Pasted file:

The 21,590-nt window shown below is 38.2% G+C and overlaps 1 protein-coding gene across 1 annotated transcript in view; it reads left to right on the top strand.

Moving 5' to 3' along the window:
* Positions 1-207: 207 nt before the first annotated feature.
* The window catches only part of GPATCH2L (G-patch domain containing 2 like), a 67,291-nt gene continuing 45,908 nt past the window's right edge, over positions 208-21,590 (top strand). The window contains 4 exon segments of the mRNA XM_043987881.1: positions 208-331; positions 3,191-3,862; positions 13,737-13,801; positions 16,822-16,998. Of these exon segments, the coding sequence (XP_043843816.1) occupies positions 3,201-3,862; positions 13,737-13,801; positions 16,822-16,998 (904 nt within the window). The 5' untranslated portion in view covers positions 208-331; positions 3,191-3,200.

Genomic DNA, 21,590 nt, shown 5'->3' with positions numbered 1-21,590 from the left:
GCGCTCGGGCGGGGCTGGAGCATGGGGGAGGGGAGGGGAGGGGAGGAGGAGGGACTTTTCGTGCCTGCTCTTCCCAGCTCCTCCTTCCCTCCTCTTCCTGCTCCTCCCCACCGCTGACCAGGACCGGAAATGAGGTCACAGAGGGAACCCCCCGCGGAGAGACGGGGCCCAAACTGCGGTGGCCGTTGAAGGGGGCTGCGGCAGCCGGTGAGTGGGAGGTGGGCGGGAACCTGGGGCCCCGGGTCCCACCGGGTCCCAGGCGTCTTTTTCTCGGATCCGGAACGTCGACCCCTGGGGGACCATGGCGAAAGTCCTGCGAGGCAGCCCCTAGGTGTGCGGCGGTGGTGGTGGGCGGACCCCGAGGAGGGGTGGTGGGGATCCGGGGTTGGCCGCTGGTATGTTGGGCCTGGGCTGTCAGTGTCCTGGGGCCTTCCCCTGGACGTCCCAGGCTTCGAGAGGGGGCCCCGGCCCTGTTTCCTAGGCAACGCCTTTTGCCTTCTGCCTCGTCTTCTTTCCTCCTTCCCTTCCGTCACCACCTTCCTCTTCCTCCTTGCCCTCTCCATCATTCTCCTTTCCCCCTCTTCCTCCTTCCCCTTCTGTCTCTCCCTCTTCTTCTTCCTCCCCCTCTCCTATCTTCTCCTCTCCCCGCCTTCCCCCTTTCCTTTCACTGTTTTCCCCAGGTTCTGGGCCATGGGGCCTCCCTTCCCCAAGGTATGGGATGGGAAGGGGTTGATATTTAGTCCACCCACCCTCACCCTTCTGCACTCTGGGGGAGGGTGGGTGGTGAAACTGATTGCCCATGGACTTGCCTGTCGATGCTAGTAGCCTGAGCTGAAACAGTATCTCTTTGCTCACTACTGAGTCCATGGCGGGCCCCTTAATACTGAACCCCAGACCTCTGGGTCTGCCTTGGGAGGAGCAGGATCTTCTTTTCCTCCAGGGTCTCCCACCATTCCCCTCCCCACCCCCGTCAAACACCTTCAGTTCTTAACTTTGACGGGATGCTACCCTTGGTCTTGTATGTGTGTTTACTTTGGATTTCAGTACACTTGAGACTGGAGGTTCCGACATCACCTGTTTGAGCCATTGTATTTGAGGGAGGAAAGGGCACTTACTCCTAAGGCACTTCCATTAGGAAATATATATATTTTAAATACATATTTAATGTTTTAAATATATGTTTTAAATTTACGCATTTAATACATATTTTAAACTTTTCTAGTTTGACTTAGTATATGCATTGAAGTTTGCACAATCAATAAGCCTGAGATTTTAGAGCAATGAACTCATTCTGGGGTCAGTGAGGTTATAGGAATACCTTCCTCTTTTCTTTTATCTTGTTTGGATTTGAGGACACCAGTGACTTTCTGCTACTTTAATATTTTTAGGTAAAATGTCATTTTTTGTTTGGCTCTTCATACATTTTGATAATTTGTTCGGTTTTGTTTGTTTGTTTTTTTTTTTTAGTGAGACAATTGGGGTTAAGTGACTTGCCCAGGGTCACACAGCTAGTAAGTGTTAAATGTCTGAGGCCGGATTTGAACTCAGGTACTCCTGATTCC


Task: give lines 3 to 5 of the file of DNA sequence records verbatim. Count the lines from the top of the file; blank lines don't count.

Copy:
* Positions 1-207: 207 nt before the first annotated feature.
* The window catches only part of GPATCH2L (G-patch domain containing 2 like), a 67,291-nt gene continuing 45,908 nt past the window's right edge, over positions 208-21,590 (top strand). The window contains 4 exon segments of the mRNA XM_043987881.1: positions 208-331; positions 3,191-3,862; positions 13,737-13,801; positions 16,822-16,998. Of these exon segments, the coding sequence (XP_043843816.1) occupies positions 3,201-3,862; positions 13,737-13,801; positions 16,822-16,998 (904 nt within the window). The 5' untranslated portion in view covers positions 208-331; positions 3,191-3,200.

Genomic DNA, 21,590 nt, shown 5'->3' with positions numbered 1-21,590 from the left: